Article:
9. The system of claim 1, further comprising:
a programmable vertex processor, wherein a programmable vertex program includes instructions that, when executed, transforms data into subsequently generated fragments, wherein a fragment processor performs an operation on said fragment.
10. The system of claim 1, wherein said combiner is configured to selectively combine the transformed or rasterized results from said plurality of processors to produce the vertex or pixel value.
11. The system of claim 10, wherein said combiner is configured to selectively combine the transformed or rasterized results by calculating a weighted combination of transformed or rasterized results from said plurality of processors.
12. The system of claim 1, wherein said plurality of processors is configured to be synchronized according to a determination of a data dependency analysis.
13. The system of claim 1, wherein said plurality of processors is configured to be synchronized according to a determination of a relative order of execution of a first segment of code and a second segment of code.
14. The system of claim 1, wherein said combiner is configured to synchronize said plurality of processors according to a determination of at least one of a data dependency analysis or a relative order of execution of a first segment of code and a second segment of code.
15. A method for computing a vertex or pixel value, comprising the steps of:
executing on a first processor a first segment of code constituting a first part of a single vertex or shader program to compute a first transformed or rasterized result for the vertex or pixel value;
executing in parallel with the first segment of code on a second processor of a same processor type as the first processor and arranged in parallel with the second processor a second segment of code constituting a second part of the single vertex or shader program to compute a second transformed or rasterized result for the same vertex or pixel value; and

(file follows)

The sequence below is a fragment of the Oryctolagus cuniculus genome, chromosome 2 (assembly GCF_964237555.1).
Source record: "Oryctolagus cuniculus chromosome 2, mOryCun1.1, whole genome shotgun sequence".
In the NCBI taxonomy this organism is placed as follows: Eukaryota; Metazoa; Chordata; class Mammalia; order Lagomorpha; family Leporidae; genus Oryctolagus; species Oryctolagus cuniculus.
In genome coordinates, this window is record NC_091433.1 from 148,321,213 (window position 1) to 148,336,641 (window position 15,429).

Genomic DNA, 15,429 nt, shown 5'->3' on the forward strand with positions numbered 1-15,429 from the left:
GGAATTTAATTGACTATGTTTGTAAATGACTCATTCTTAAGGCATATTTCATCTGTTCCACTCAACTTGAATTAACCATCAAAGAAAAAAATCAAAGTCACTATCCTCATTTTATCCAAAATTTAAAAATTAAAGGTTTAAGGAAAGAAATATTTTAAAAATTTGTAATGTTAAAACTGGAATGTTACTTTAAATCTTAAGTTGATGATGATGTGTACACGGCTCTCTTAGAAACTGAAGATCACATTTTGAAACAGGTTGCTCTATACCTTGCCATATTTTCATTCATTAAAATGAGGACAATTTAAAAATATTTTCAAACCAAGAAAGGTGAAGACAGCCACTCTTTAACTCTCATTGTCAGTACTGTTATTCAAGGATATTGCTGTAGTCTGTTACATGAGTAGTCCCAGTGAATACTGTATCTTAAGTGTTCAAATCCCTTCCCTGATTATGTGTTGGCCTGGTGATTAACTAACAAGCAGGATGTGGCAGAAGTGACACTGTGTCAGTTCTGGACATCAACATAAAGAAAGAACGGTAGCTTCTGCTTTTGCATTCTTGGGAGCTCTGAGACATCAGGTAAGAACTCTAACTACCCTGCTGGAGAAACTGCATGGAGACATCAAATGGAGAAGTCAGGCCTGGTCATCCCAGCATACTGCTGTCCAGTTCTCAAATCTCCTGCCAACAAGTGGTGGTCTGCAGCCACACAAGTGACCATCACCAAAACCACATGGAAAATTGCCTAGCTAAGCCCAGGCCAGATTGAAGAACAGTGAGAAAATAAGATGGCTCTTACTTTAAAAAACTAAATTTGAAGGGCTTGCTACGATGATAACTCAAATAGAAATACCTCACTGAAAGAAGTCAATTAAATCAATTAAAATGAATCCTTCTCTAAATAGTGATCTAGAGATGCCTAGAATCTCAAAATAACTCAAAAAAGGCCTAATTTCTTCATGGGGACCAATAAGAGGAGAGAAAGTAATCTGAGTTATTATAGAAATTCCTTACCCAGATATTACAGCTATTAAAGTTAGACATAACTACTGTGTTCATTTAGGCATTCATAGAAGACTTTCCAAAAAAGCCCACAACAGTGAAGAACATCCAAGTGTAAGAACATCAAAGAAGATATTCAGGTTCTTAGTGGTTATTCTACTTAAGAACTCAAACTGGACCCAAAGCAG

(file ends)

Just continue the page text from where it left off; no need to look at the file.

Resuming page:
combining at a control unit said first transformed or rasterized result and said second transformed or rasterized result to produce a combined vertex or pixel value.
16. The method of claim 15, further comprising:
accessing user instructions to modify at least one of said first segment of code and said second segment of code.
17. The method of claim 15, further comprising:
receiving user instructions to specify an operation of said combining step.
18. The method of claim 17, wherein said combining step comprises:
executing said user instructions to combine said first transformed or rasterized result and said second transformed or rasterized result into a single transformed or rasterized result for the vertex or pixel value.
19. The method of claim 15, further comprising:
transforming data into a fragment, whereby said first segment of code is executed to compute said first transformed or rasterized result from said fragment.
20. The method of claim 19, further comprising:
receiving user instructions to modify an operation of said transforming step.
21. The method of claim 15, further comprising selectively combining the first transformed or rasterized result and the second transformed or rasterized result to produce the vertex or pixel value.
22. The method of claim 21, further comprising selectively combining the first transformed or rasterized result and the second transformed or rasterized result by calculating a weighted combination of the first transformed or rasterized result and the second transformed or rasterized result.
23. The method of claim 15, further comprising: